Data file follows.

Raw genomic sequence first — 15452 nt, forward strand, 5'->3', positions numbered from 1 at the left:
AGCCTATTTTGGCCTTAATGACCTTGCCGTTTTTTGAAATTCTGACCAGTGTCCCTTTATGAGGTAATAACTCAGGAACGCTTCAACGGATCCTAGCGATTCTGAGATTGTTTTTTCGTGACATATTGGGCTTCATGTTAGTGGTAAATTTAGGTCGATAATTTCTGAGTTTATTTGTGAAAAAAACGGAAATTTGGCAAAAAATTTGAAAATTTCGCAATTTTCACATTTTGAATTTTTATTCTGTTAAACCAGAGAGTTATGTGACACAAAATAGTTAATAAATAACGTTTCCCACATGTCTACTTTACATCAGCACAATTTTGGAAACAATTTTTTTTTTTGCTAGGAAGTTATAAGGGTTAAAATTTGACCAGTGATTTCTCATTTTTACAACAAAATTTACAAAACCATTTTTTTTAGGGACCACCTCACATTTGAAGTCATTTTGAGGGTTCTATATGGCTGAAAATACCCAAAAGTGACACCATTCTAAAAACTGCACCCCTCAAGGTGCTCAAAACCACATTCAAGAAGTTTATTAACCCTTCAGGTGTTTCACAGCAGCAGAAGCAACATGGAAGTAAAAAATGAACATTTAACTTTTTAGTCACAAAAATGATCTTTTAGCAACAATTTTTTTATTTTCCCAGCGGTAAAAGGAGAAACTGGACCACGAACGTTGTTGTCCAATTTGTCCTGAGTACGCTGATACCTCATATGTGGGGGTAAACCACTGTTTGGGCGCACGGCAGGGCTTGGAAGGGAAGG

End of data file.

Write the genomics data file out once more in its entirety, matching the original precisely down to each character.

Raw genomic sequence first — 15452 nt, forward strand, 5'->3', positions numbered from 1 at the left:
AGCCTATTTTGGCCTTAATGACCTTGCCGTTTTTTGAAATTCTGACCAGTGTCCCTTTATGAGGTAATAACTCAGGAACGCTTCAACGGATCCTAGCGATTCTGAGATTGTTTTTTCGTGACATATTGGGCTTCATGTTAGTGGTAAATTTAGGTCGATAATTTCTGAGTTTATTTGTGAAAAAAACGGAAATTTGGCAAAAAATTTGAAAATTTCGCAATTTTCACATTTTGAATTTTTATTCTGTTAAACCAGAGAGTTATGTGACACAAAATAGTTAATAAATAACGTTTCCCACATGTCTACTTTACATCAGCACAATTTTGGAAACAATTTTTTTTTTTGCTAGGAAGTTATAAGGGTTAAAATTTGACCAGTGATTTCTCATTTTTACAACAAAATTTACAAAACCATTTTTTTTAGGGACCACCTCACATTTGAAGTCATTTTGAGGGTTCTATATGGCTGAAAATACCCAAAAGTGACACCATTCTAAAAACTGCACCCCTCAAGGTGCTCAAAACCACATTCAAGAAGTTTATTAACCCTTCAGGTGTTTCACAGCAGCAGAAGCAACATGGAAGTAAAAAATGAACATTTAACTTTTTAGTCACAAAAATGATCTTTTAGCAACAATTTTTTTATTTTCCCAGCGGTAAAAGGAGAAACTGGACCACGAACGTTGTTGTCCAATTTGTCCTGAGTACGCTGATACCTCATATGTGGGGGTAAACCACTGTTTGGGCGCACGGCAGGGCTTGGAAGGGAAGG